REVIEW: Rofis R1 Flashlight/Headlamp

27 posts / 0 new
Last post
bdm82
Offline
Last seen: 2 months 3 days ago
Joined: 07/12/2017 - 07:53
Posts: 25
Location: IL
REVIEW: Rofis R1 Flashlight/Headlamp

The Rofis R1 continues what Rofis is known for: multi-angle, high-power multipurpose flashlights. How is it multipurpose? The head rotates, allowing the R1 to be used as a traditional flashlight, a right-angle clip light, or even a headlamp (headband is included). It uses an XM-L2 emitter and single 16340/RCR123 battery to achieve over 900 lumens while offering the convenience of internal recharging.

 

Here are the key review details:

 

Skip to the commentary section at bottom to read my subjective notes on the R1.


Disclaimer: This light was provided free of charge by Rofis, shipping direct from Hong Kong. As December 24, 2017, the light can be purchased through Amazon (U.S.), Gearbest, or Banggood for $69.95. This review was completed over about 6 weeks of testing and real-world use.

 

Disclaimer 2: Though not my first review, this is my first review posting on BLF.  I'd appreciate any constructive feedback you'd have, whether in the thread or via PM. 

 

 

Unboxing

The R1 arrived well-packaged; the retail box was nestled in a padded cardboard box inside the shipping envelope.


The front of the retail box advertises the LED, output, battery, and magnetic recharging.


With the false front open, many more features of the R1 are presented – as well as a window to see the R1 itself.


ANSI specs are presented on one of the box sides.


The other side has images of the light and headband. The rear has a runtime and output table as well as other information about the R1’s features and Rofis as a company.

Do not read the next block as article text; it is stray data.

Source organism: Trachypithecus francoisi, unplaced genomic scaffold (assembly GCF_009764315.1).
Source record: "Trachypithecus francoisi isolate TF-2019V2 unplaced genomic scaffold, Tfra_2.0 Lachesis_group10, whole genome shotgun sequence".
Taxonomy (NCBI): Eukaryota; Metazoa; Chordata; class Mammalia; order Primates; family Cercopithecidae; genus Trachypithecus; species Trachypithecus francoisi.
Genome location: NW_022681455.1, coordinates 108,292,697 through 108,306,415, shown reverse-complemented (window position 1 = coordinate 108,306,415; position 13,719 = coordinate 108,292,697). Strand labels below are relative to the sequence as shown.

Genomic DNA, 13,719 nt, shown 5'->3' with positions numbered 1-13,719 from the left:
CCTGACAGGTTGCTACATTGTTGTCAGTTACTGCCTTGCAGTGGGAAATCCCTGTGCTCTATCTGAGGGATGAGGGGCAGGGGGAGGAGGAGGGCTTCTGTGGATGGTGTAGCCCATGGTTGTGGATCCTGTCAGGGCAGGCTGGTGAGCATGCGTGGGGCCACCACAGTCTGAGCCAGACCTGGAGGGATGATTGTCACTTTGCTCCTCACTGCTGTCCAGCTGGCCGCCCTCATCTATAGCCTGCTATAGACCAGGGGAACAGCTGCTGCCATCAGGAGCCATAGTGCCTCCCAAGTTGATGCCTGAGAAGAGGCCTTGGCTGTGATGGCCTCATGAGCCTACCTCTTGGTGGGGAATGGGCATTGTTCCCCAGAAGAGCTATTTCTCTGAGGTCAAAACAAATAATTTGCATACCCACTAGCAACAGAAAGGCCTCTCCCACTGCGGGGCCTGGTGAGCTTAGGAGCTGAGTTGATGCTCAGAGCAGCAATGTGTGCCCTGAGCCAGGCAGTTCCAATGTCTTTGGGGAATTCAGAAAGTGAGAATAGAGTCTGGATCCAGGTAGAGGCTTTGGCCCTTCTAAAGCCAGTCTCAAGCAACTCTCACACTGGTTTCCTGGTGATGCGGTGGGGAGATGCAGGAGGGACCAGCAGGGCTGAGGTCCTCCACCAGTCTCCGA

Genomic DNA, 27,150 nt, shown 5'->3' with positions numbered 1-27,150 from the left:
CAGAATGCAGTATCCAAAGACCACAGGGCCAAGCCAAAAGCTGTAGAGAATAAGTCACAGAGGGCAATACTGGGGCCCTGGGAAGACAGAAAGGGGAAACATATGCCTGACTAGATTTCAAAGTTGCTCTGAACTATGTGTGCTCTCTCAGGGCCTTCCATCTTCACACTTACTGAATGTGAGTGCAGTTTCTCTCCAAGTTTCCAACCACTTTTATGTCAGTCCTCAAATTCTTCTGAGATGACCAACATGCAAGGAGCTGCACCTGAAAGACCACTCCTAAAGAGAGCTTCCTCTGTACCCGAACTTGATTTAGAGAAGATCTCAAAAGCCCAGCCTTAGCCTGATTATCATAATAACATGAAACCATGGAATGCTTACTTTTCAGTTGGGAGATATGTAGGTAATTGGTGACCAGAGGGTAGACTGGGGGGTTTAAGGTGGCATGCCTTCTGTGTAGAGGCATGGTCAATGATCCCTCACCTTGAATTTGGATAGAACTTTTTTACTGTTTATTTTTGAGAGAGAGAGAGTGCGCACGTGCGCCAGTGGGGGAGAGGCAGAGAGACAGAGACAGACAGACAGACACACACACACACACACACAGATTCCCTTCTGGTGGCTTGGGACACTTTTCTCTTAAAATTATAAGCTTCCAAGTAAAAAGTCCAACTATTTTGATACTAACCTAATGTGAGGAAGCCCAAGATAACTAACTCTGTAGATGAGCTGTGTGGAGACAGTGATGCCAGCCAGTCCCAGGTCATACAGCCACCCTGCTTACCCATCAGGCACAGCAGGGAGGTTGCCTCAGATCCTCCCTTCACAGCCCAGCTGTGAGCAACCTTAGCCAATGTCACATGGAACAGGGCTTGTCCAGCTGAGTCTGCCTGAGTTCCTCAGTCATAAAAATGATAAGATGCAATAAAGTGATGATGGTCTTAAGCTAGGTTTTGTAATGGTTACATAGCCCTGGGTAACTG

Rofis includes everything that’s possibly needed with the R1: two spare o-rings, headband, lanyard (tucked inside headlamp mount), pocket click (pre-installed), battery (pre-installed), charging cable, warranty card, and instruction manual.


The manual itself is written in 7 languages: English, Chinese, French, German, Spanish, Italian, and Japanese. Content is quite complete though text is small.

The manual is also available online:

http://www.rofislight.com/wp-content/uploads/2017/09/ROFIS-R1-USER-MANUA...


Rofis backs the R1 with a 5-year warranty. Repair after 5 years is available for the cost of shipping and parts.

 

 

Design

The Rofis R1 is a small, easily pocketable RCR123 (16340) -based flashlight. It is about the same size as Rofis R10, its non-rechargeable stablemate. The R1 is slightly longer than a single 18650.

 

Rofis lists the length at 79.8 mm (69.6 mm when in right-angle mode), width at 22 mm, and weight at 67 g. My measurements confirmed these specs to the nearest mm/g noting that the battery tube is 20.2 mm.

 

For comparison, here is the R1 with various other lights (and the batteries they use).
L to R: Olight R50 Pro (26650), Manker E11 (AA), Astrolux S41S (18350), 18650 battery, Rofis R1 (16340), Olight S1R (16340), Manker E02 (AAA), Lumintop Tool (AAA), Nitecore EC23 (18650).


Of those lights, the Olight S1R is the closest direct competitor to the R1. The Olight is a bit more compact, but what’s unique about the R1 is the rotating head that allows it to transform into a right-angle light or headlamp. The other lights lack this versatility.